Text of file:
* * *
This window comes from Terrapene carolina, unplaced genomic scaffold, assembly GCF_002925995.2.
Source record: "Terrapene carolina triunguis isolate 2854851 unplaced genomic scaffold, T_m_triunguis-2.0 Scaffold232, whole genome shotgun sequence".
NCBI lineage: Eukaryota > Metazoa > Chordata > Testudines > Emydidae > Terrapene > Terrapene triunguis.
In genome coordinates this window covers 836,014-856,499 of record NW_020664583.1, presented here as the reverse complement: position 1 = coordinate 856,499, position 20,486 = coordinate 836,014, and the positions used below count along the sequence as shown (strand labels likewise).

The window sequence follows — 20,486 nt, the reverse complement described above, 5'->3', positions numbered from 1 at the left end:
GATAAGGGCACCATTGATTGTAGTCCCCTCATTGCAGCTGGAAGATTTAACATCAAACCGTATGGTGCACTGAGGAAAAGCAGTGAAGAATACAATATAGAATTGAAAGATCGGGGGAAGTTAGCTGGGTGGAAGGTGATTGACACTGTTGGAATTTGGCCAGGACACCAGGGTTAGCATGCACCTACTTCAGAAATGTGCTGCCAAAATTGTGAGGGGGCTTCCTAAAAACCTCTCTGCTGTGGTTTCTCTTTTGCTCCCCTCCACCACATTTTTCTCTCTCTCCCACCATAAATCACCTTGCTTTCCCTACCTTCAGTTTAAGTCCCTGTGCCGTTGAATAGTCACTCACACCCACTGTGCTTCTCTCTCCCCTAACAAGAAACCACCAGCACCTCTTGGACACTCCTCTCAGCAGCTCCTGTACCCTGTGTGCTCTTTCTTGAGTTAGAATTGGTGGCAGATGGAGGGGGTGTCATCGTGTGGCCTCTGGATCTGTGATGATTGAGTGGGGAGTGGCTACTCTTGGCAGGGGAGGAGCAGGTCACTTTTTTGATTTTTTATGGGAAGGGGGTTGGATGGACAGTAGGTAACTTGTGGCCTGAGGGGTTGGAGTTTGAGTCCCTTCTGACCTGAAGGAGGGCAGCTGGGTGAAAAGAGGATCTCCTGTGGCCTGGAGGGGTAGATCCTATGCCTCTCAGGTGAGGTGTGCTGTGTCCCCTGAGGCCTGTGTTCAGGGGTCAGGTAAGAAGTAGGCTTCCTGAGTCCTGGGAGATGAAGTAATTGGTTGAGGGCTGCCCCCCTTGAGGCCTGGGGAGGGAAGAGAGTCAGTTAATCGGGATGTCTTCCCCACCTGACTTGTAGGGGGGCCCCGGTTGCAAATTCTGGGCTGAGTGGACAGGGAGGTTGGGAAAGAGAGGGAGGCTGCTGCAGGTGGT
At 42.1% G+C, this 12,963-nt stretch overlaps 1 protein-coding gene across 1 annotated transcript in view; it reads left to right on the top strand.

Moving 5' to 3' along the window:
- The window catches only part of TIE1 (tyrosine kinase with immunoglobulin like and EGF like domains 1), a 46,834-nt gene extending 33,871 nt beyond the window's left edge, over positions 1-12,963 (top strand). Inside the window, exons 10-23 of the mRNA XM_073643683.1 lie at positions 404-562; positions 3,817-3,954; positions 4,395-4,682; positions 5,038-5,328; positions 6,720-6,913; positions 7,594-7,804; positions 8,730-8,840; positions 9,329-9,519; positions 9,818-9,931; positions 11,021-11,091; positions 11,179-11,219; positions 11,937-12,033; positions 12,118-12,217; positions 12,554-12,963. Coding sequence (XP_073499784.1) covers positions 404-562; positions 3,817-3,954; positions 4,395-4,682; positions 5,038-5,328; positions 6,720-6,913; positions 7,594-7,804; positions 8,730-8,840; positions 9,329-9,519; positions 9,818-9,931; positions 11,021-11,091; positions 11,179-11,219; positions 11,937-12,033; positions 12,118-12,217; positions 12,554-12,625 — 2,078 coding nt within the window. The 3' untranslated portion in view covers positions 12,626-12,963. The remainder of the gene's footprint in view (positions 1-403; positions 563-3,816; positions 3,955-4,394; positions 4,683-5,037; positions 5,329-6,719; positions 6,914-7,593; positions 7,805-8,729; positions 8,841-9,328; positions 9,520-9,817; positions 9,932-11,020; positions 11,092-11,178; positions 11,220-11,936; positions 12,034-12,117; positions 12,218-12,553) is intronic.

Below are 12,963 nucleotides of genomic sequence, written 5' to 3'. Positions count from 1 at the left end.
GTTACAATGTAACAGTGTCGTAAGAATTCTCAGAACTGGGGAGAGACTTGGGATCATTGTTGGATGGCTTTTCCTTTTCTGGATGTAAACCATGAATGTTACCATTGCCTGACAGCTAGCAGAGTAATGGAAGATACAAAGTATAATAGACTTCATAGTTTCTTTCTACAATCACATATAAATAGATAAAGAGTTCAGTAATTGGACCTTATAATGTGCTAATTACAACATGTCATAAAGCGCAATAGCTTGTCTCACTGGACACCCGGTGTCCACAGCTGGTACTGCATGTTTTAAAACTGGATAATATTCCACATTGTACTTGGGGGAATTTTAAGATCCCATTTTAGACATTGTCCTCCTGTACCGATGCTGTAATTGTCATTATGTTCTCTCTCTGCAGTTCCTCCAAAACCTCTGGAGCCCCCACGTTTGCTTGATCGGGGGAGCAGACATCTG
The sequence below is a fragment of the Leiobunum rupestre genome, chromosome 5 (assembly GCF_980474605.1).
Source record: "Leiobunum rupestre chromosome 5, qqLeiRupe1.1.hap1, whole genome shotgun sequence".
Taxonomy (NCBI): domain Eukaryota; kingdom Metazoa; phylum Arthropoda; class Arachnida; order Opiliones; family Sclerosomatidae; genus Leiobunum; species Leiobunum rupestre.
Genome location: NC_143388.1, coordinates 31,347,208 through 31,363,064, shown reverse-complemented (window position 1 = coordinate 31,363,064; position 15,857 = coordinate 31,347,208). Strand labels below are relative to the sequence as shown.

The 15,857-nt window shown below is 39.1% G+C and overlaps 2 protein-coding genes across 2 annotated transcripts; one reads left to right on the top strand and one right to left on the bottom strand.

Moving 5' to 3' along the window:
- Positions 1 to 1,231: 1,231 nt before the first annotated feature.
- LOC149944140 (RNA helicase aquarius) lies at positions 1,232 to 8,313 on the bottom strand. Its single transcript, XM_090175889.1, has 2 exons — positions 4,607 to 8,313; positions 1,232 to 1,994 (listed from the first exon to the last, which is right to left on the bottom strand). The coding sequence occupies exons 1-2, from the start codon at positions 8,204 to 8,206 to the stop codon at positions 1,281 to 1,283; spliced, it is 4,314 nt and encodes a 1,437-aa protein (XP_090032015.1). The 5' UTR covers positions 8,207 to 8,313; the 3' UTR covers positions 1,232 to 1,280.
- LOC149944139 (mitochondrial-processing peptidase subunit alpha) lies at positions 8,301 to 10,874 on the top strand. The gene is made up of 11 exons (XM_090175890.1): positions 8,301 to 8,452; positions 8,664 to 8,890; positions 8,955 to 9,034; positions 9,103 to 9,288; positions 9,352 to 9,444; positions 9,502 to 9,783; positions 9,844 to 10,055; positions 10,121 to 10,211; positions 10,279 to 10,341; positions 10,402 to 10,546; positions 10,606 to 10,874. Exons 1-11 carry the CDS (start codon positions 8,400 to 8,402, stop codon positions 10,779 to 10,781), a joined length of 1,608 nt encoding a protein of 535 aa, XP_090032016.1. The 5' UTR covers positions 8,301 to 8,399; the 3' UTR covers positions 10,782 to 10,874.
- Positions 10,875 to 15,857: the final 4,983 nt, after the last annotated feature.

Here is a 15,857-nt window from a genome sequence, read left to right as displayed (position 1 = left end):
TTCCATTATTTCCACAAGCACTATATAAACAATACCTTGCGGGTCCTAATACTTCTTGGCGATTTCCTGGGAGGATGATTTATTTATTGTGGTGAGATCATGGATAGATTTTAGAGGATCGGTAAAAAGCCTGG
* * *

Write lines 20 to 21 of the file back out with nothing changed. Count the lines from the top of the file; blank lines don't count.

- LOC149944139 (mitochondrial-processing peptidase subunit alpha) lies at positions 8,301 to 10,874 on the top strand. The gene is made up of 11 exons (XM_090175890.1): positions 8,301 to 8,452; positions 8,664 to 8,890; positions 8,955 to 9,034; positions 9,103 to 9,288; positions 9,352 to 9,444; positions 9,502 to 9,783; positions 9,844 to 10,055; positions 10,121 to 10,211; positions 10,279 to 10,341; positions 10,402 to 10,546; positions 10,606 to 10,874. Exons 1-11 carry the CDS (start codon positions 8,400 to 8,402, stop codon positions 10,779 to 10,781), a joined length of 1,608 nt encoding a protein of 535 aa, XP_090032016.1. The 5' UTR covers positions 8,301 to 8,399; the 3' UTR covers positions 10,782 to 10,874.
- Positions 10,875 to 15,857: the final 4,983 nt, after the last annotated feature.